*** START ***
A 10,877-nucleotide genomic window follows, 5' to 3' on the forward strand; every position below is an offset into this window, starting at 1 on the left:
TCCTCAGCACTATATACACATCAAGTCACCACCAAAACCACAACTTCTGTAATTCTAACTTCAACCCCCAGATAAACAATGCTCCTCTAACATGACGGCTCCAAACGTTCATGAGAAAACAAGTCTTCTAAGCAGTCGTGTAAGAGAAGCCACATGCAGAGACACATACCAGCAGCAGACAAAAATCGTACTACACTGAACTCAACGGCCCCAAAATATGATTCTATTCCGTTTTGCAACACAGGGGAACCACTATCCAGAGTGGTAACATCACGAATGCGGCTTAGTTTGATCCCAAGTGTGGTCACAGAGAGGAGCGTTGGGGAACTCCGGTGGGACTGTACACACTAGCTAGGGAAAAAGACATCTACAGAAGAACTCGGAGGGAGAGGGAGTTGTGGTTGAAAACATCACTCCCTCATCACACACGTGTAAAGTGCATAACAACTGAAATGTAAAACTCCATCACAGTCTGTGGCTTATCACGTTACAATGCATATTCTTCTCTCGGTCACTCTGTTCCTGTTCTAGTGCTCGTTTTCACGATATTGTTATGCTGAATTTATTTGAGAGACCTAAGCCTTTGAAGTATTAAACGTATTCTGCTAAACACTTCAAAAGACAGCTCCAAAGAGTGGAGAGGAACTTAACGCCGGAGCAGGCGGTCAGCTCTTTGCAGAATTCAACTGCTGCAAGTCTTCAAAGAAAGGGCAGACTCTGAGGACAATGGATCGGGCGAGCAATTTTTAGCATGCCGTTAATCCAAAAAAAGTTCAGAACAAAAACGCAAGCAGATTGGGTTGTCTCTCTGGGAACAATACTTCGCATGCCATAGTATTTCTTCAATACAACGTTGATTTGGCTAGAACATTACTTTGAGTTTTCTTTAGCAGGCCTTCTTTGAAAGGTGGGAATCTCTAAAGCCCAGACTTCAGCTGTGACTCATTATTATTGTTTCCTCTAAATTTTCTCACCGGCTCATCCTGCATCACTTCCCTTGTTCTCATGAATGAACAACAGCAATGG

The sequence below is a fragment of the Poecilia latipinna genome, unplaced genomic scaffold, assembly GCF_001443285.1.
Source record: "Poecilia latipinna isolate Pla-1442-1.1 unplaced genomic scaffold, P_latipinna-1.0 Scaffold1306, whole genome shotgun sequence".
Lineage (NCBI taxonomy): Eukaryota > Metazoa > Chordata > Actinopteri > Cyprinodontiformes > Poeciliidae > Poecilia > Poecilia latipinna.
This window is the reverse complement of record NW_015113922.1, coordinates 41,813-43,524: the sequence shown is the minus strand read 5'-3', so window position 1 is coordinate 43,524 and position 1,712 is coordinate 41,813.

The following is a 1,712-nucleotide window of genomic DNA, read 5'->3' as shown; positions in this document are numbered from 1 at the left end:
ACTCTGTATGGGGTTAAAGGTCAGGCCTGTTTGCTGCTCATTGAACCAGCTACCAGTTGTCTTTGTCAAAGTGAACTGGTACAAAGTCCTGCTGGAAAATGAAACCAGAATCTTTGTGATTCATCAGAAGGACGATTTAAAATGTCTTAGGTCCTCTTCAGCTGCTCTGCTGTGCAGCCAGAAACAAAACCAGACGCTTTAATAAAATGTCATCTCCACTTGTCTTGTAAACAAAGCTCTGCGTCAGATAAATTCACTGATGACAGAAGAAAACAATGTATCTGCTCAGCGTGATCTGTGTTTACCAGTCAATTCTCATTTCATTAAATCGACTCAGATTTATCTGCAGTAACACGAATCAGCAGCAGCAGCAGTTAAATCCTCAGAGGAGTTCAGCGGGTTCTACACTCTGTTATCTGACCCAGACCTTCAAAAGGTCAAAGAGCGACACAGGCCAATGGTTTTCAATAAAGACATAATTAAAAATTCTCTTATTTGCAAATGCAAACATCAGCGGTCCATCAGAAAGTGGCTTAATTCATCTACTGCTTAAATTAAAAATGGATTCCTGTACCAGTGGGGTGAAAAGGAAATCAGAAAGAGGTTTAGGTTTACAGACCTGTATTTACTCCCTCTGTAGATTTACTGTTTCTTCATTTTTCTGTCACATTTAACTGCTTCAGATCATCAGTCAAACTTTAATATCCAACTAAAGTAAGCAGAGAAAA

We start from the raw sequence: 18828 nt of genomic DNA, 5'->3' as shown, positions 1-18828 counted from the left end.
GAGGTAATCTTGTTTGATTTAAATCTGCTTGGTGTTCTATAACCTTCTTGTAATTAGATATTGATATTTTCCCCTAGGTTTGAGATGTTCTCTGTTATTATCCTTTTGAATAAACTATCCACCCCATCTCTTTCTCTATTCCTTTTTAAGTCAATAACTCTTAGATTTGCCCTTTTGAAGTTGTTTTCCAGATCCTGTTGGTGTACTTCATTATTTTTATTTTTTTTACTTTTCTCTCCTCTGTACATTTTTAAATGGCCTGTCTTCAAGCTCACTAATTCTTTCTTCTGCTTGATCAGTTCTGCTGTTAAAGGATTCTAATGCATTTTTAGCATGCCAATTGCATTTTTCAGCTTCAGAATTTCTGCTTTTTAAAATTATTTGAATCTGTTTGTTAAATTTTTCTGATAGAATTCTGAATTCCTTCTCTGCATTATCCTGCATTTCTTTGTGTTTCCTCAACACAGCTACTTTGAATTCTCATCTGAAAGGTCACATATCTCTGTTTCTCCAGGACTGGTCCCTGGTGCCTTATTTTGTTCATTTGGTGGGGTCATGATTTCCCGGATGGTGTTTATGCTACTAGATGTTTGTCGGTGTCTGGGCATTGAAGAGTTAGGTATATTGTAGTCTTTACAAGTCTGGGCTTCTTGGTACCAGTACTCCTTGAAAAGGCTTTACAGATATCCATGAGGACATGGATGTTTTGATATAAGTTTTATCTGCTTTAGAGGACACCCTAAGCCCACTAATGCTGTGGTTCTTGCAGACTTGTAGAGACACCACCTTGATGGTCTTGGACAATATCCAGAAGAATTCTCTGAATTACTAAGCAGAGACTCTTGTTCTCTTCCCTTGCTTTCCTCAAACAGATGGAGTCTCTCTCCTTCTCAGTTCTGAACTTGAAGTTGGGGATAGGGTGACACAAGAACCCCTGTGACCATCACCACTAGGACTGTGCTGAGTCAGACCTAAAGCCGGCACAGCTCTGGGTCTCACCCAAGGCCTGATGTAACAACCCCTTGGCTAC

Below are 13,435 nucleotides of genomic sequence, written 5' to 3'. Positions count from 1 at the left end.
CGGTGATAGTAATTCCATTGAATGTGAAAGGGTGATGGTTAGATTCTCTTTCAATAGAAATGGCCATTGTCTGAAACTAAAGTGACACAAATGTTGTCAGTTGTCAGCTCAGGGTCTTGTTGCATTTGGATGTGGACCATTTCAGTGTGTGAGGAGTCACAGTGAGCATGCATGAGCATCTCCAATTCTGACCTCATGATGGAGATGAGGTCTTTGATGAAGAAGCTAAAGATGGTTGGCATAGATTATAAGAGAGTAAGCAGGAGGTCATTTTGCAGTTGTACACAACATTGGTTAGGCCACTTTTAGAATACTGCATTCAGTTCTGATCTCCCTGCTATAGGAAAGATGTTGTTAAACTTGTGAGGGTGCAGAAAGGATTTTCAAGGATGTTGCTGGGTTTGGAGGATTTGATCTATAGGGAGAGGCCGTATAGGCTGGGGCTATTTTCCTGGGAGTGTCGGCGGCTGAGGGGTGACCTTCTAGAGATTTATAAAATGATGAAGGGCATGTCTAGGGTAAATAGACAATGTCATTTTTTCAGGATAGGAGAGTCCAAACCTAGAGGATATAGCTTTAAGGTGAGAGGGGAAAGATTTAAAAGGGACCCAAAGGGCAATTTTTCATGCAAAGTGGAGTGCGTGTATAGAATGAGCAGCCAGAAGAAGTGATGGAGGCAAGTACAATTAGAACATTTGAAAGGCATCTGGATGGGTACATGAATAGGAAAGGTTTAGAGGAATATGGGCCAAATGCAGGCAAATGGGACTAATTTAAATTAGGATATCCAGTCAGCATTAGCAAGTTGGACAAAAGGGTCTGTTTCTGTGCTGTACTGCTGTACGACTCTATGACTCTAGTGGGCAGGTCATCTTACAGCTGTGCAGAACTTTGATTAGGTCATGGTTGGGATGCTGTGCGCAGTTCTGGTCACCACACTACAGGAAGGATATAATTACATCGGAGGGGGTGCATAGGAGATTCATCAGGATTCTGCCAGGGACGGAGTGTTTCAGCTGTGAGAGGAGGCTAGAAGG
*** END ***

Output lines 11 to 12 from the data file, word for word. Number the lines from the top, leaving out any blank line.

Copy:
Below are 13,435 nucleotides of genomic sequence, written 5' to 3'. Positions count from 1 at the left end.
CGGTGATAGTAATTCCATTGAATGTGAAAGGGTGATGGTTAGATTCTCTTTCAATAGAAATGGCCATTGTCTGAAACTAAAGTGACACAAATGTTGTCAGTTGTCAGCTCAGGGTCTTGTTGCATTTGGATGTGGACCATTTCAGTGTGTGAGGAGTCACAGTGAGCATGCATGAGCATCTCCAATTCTGACCTCATGATGGAGATGAGGTCTTTGATGAAGAAGCTAAAGATGGTTGGCATAGATTATAAGAGAGTAAGCAGGAGGTCATTTTGCAGTTGTACACAACATTGGTTAGGCCACTTTTAGAATACTGCATTCAGTTCTGATCTCCCTGCTATAGGAAAGATGTTGTTAAACTTGTGAGGGTGCAGAAAGGATTTTCAAGGATGTTGCTGGGTTTGGAGGATTTGATCTATAGGGAGAGGCCGTATAGGCTGGGGCTATTTTCCTGGGAGTGTCGGCGGCTGAGGGGTGACCTTCTAGAGATTTATAAAATGATGAAGGGCATGTCTAGGGTAAATAGACAATGTCATTTTTTCAGGATAGGAGAGTCCAAACCTAGAGGATATAGCTTTAAGGTGAGAGGGGAAAGATTTAAAAGGGACCCAAAGGGCAATTTTTCATGCAAAGTGGAGTGCGTGTATAGAATGAGCAGCCAGAAGAAGTGATGGAGGCAAGTACAATTAGAACATTTGAAAGGCATCTGGATGGGTACATGAATAGGAAAGGTTTAGAGGAATATGGGCCAAATGCAGGCAAATGGGACTAATTTAAATTAGGATATCCAGTCAGCATTAGCAAGTTGGACAAAAGGGTCTGTTTCTGTGCTGTACTGCTGTACGACTCTATGACTCTAGTGGGCAGGTCATCTTACAGCTGTGCAGAACTTTGATTAGGTCATGGTTGGGATGCTGTGCGCAGTTCTGGTCACCACACTACAGGAAGGATATAATTACATCGGAGGGGGTGCATAGGAGATTCATCAGGATTCTGCCAGGGACGGAGTGTTTCAGCTGTGAGAGGAGGCTAGAAGG